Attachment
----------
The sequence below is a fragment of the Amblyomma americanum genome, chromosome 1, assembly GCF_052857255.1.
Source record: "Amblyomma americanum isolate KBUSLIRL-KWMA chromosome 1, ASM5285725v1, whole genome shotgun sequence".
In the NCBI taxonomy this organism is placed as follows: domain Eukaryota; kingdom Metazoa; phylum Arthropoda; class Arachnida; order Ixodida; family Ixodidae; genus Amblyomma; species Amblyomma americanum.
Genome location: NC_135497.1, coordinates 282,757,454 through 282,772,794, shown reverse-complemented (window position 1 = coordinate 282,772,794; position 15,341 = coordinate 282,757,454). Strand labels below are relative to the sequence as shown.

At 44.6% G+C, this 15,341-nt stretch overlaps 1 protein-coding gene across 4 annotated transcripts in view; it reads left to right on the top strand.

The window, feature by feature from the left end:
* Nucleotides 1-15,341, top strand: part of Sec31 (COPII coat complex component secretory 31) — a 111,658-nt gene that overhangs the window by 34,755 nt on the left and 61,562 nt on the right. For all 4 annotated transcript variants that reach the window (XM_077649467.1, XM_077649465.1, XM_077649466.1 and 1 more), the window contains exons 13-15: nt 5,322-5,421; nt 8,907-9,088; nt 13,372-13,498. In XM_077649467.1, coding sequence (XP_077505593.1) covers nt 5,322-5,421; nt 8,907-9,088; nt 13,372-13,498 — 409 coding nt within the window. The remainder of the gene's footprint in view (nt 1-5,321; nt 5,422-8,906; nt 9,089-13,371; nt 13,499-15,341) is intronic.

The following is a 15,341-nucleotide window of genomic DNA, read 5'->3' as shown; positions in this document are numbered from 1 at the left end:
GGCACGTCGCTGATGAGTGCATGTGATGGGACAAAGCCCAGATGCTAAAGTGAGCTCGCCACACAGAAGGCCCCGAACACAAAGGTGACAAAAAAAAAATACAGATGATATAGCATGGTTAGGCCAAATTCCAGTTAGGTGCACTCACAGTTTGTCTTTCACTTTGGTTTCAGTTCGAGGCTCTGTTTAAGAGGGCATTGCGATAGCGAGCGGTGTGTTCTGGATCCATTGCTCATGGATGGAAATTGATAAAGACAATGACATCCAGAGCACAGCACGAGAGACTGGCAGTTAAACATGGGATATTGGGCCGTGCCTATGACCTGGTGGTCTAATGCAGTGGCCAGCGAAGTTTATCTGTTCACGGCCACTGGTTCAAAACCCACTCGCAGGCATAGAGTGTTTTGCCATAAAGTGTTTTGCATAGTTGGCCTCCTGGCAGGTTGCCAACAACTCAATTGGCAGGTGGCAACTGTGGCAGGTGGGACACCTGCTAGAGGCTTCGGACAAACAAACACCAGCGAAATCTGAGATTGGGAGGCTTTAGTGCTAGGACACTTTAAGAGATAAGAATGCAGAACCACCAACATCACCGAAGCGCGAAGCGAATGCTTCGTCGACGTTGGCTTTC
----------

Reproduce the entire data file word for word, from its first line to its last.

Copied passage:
The sequence below is a fragment of the Amblyomma americanum genome, chromosome 1, assembly GCF_052857255.1.
Source record: "Amblyomma americanum isolate KBUSLIRL-KWMA chromosome 1, ASM5285725v1, whole genome shotgun sequence".
In the NCBI taxonomy this organism is placed as follows: domain Eukaryota; kingdom Metazoa; phylum Arthropoda; class Arachnida; order Ixodida; family Ixodidae; genus Amblyomma; species Amblyomma americanum.
Genome location: NC_135497.1, coordinates 282,757,454 through 282,772,794, shown reverse-complemented (window position 1 = coordinate 282,772,794; position 15,341 = coordinate 282,757,454). Strand labels below are relative to the sequence as shown.

At 44.6% G+C, this 15,341-nt stretch overlaps 1 protein-coding gene across 4 annotated transcripts in view; it reads left to right on the top strand.

The window, feature by feature from the left end:
* Nucleotides 1-15,341, top strand: part of Sec31 (COPII coat complex component secretory 31) — a 111,658-nt gene that overhangs the window by 34,755 nt on the left and 61,562 nt on the right. For all 4 annotated transcript variants that reach the window (XM_077649467.1, XM_077649465.1, XM_077649466.1 and 1 more), the window contains exons 13-15: nt 5,322-5,421; nt 8,907-9,088; nt 13,372-13,498. In XM_077649467.1, coding sequence (XP_077505593.1) covers nt 5,322-5,421; nt 8,907-9,088; nt 13,372-13,498 — 409 coding nt within the window. The remainder of the gene's footprint in view (nt 1-5,321; nt 5,422-8,906; nt 9,089-13,371; nt 13,499-15,341) is intronic.

The following is a 15,341-nucleotide window of genomic DNA, read 5'->3' as shown; positions in this document are numbered from 1 at the left end:
GGCACGTCGCTGATGAGTGCATGTGATGGGACAAAGCCCAGATGCTAAAGTGAGCTCGCCACACAGAAGGCCCCGAACACAAAGGTGACAAAAAAAAAATACAGATGATATAGCATGGTTAGGCCAAATTCCAGTTAGGTGCACTCACAGTTTGTCTTTCACTTTGGTTTCAGTTCGAGGCTCTGTTTAAGAGGGCATTGCGATAGCGAGCGGTGTGTTCTGGATCCATTGCTCATGGATGGAAATTGATAAAGACAATGACATCCAGAGCACAGCACGAGAGACTGGCAGTTAAACATGGGATATTGGGCCGTGCCTATGACCTGGTGGTCTAATGCAGTGGCCAGCGAAGTTTATCTGTTCACGGCCACTGGTTCAAAACCCACTCGCAGGCATAGAGTGTTTTGCCATAAAGTGTTTTGCATAGTTGGCCTCCTGGCAGGTTGCCAACAACTCAATTGGCAGGTGGCAACTGTGGCAGGTGGGACACCTGCTAGAGGCTTCGGACAAACAAACACCAGCGAAATCTGAGATTGGGAGGCTTTAGTGCTAGGACACTTTAAGAGATAAGAATGCAGAACCACCAACATCACCGAAGCGCGAAGCGAATGCTTCGTCGACGTTGGCTTTC